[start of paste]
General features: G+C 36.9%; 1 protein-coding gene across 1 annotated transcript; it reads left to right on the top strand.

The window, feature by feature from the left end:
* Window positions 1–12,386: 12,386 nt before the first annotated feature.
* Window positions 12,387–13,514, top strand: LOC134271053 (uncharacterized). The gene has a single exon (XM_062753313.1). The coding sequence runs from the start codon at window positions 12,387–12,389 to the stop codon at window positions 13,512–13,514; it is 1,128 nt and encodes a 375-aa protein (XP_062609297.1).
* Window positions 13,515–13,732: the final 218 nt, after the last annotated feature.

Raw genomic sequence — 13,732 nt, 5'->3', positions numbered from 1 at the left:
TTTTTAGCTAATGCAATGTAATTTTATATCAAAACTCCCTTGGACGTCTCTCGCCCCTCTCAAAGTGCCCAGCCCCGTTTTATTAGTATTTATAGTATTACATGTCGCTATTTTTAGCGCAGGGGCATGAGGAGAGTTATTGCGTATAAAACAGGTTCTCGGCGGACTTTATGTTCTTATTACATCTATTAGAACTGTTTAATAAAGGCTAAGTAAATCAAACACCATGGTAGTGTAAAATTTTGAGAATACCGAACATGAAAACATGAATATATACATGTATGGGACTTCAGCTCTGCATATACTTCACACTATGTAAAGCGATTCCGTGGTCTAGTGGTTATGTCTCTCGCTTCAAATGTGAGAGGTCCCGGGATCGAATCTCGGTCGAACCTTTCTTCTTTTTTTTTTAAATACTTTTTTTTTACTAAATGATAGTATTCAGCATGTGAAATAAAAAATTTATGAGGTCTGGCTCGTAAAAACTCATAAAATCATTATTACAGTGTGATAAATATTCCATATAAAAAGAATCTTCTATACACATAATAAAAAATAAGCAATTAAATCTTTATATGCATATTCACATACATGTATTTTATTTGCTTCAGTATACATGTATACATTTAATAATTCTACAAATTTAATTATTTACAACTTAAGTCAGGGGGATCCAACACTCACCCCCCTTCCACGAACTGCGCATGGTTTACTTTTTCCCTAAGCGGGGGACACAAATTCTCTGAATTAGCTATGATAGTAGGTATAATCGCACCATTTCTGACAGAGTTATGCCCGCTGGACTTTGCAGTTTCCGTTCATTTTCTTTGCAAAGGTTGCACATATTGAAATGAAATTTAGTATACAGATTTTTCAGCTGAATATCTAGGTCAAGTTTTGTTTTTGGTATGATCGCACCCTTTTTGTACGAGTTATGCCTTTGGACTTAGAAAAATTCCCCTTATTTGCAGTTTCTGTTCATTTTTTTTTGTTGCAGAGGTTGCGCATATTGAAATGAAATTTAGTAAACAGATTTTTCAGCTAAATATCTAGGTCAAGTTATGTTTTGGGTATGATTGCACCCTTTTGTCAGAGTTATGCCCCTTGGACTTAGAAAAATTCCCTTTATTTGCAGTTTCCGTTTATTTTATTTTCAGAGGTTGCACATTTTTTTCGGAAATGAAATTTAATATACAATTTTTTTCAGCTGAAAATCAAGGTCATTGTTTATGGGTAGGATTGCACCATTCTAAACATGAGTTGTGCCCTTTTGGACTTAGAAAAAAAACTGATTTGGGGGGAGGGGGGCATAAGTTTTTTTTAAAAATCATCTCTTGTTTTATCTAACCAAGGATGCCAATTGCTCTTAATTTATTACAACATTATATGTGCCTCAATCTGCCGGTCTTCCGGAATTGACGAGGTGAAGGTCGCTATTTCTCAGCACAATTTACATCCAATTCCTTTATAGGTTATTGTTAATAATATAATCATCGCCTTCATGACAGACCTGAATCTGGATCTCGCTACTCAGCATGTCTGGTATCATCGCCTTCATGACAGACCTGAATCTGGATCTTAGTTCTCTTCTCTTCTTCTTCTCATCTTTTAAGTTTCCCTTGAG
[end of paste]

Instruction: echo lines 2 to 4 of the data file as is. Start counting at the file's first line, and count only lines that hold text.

The window, feature by feature from the left end:
* Window positions 1–12,386: 12,386 nt before the first annotated feature.
* Window positions 12,387–13,514, top strand: LOC134271053 (uncharacterized). The gene has a single exon (XM_062753313.1). The coding sequence runs from the start codon at window positions 12,387–12,389 to the stop codon at window positions 13,512–13,514; it is 1,128 nt and encodes a 375-aa protein (XP_062609297.1).